ISO 20022 Financial Messaging Standard Neither a Tower of Babel nor an Esperanto
The ISO 20022 financial messaging standard began with the ambition of creating a common protocol for the entire financial services industry. After several years of effort, the standard has evolved into what promises to be a common business model that is flexible enough to incorporate current industry standard protocols, including FIX.
The story of the Tower of Babel tells of the effort to build a tower to the heavens. To stop the endeavour, God is said to have made each worker speak in their own tongue. Tellingly, without a common language, the tower never reached the heavens.
Esperanto, on the other hand, was invented in the late 1800s with the goal of creating a common international language. Today, while Esperanto still has devoted speakers around the world, it never gained – or maintained – popular support.
Efforts at developing a common financial messaging protocol have faced similar challenges: either too many different languages, or only one which has failed to gain widespread appeal.
An alternative approach – a middle road – is emerging within the International Organization for Standards (ISO). In June 2008, it was agreed that, where a strong business case was identified, the ISO 20022 financial messaging standard could support a domain specific syntax, such as FIX.
The relationship between ISO financial messaging standards and FIX is not new. Previous cooperation between SWIFT and FIX Protocol Ltd resulted in reverse engineering the FIX 4.3 pre-trade and trade messages into the ISO 20022 model. When concerns were raised that the industry perceived that the FIX message syntax would be rendered obsolete by ISO 20022 XML syntax, which was never the intention, FPL reduced its participation in the ISO 20022 process, but never fully abandoned the effort. With renewed and improved cooperation between FIX Protocol Ltd and SWIFT, the FIX 5.0 version underwent similar reverse engineering to ensure its on-going relevance within the ISO 20022 model.
XML and the proliferation of messaging standards
The evolution of messaging standards demonstrates the challenges faced by ISO in creating a messaging standard that included a syntax that was both robust and flexible enough to gain and maintain industry-wide support.
Created during the 1990s, and based on an early document markup standard SGML, the goal of XML was to create a format that could be used across a number of different applications. Its simple, self-describing format and assumed pervasiveness led to XML quickly being used as a messaging syntax by several financial organizations. In quick succession, several variations sprung up, including XBRL, FIXML, RIXML, MDDL and FpML.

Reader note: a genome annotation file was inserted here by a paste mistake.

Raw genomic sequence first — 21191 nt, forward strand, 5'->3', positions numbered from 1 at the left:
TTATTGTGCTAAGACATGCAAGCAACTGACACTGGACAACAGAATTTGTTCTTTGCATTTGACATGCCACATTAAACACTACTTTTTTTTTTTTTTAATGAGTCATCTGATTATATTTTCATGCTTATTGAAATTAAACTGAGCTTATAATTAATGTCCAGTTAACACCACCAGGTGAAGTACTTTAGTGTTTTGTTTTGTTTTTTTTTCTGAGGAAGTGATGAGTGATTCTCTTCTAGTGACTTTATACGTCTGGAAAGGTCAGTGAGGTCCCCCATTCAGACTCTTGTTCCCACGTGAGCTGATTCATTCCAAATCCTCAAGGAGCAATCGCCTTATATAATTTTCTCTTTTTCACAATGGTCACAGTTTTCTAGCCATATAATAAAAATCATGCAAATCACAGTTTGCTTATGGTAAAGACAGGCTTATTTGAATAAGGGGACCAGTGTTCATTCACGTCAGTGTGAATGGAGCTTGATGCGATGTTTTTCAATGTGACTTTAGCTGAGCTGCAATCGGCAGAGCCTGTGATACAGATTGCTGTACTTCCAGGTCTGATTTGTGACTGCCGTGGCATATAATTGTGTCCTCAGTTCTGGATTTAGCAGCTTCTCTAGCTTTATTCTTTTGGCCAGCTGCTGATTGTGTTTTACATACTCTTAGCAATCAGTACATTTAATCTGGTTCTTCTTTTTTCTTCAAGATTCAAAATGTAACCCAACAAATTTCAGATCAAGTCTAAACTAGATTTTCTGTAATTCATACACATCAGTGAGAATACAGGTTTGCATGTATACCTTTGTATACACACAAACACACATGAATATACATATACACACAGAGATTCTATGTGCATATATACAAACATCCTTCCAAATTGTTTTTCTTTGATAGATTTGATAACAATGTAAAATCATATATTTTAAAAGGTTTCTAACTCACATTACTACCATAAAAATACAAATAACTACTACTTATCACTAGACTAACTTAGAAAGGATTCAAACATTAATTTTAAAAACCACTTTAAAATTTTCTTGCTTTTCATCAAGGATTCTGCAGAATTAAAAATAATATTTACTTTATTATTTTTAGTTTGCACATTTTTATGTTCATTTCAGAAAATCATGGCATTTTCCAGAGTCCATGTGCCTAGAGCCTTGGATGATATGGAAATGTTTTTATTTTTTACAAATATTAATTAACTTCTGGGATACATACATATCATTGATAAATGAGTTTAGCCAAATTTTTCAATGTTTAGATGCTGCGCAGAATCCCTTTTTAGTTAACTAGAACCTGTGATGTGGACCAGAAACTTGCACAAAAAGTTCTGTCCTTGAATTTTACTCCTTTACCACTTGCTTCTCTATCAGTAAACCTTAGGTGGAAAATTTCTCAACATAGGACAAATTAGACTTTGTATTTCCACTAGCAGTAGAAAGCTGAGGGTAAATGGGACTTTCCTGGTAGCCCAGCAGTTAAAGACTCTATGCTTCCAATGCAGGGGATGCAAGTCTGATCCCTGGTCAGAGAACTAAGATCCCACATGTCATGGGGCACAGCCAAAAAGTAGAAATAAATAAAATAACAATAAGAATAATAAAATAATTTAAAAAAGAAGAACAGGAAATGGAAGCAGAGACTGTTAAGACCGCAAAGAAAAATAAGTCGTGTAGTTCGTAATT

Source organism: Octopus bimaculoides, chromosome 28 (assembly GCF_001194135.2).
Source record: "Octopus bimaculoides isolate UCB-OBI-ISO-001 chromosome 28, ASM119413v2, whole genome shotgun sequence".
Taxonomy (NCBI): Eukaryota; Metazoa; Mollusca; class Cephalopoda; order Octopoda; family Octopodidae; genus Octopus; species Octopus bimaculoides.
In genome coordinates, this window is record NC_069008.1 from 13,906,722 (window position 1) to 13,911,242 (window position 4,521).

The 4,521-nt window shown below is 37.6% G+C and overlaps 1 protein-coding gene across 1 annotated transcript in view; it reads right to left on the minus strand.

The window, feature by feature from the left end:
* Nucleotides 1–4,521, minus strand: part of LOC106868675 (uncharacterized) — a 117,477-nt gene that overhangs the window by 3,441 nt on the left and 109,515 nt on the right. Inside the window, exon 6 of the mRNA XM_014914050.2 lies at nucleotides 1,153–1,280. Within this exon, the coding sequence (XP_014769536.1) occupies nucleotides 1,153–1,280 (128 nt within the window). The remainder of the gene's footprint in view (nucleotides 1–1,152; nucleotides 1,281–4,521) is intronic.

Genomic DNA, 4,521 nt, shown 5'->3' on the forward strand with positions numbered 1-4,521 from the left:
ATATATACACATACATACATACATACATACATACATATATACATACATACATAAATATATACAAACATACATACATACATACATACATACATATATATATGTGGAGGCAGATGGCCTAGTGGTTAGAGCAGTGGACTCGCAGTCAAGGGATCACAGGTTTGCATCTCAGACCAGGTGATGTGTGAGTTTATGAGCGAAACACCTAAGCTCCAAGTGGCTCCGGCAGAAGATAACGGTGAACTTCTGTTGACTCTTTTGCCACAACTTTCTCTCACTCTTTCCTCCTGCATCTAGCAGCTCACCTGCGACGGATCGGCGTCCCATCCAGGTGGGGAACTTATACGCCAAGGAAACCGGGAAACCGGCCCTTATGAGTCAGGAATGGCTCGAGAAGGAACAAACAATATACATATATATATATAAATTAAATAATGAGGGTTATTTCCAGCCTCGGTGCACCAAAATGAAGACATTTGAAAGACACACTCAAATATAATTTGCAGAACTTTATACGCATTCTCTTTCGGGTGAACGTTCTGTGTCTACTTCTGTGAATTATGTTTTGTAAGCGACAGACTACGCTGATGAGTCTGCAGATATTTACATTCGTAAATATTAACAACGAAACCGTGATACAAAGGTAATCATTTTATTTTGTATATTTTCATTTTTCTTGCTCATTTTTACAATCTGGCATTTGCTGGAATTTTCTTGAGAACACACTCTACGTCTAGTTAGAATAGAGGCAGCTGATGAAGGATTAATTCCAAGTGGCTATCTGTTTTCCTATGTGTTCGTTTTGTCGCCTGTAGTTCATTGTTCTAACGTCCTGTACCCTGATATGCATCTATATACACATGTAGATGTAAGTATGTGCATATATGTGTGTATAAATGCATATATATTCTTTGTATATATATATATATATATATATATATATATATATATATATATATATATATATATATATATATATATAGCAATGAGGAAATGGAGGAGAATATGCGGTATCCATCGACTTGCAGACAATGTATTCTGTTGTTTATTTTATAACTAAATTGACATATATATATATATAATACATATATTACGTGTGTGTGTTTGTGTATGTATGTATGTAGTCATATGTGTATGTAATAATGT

In response to this growth and the onslaught on XML’s perceived dominance, a new initiative emerged, aimed at unifying various standards, (including emerging XML standards), into a common standard with a common XML syntax. It was to be known as ISO 20022.
One of the key drivers for this convergence within the securities banking segment came from the Global Straight Through Processing Association (GSTPA). GSTPA had planned to base its messaging standard on the planned ISO 20022 XML messaging standard. In the spirit of convergence and due to XML’s dominance, the FIX community, with SWIFT’s assistance, reverse engineered the pre-trade and trade messages from FIX 4.3 into the ISO 20022 model. The burst of the internet bubble coincided with the demise of GSTPA, while the information technology view that XML would be the only message syntax also waned, thus slowing momentum for convergence.
A standard for managing a messaging standard
ISO 20022 is not a traditional messaging standard. Rather it defines a standard for the processes for creation and maintenance of the standard. This is an important evolution and follows the incorporation of process methodology standardization within ISO, such as the ISO 9000 and ISO 14000 quality process standards, and the realization that message syntax itself will evolve over time.
The ISO 7775 standard was primarily concerned with the standardization of message syntax used on the SWIFT network. ISO 15022 based on ISO 7775 and SWIFT’s proprietary messages was an initial step away from this methodology and laid the groundwork for ISO 20022. As a result SWIFT largely dominated these standards. With the aim of unifying disparate standards across the financial services, ISO 20022 was officially launched and required a broader governance model.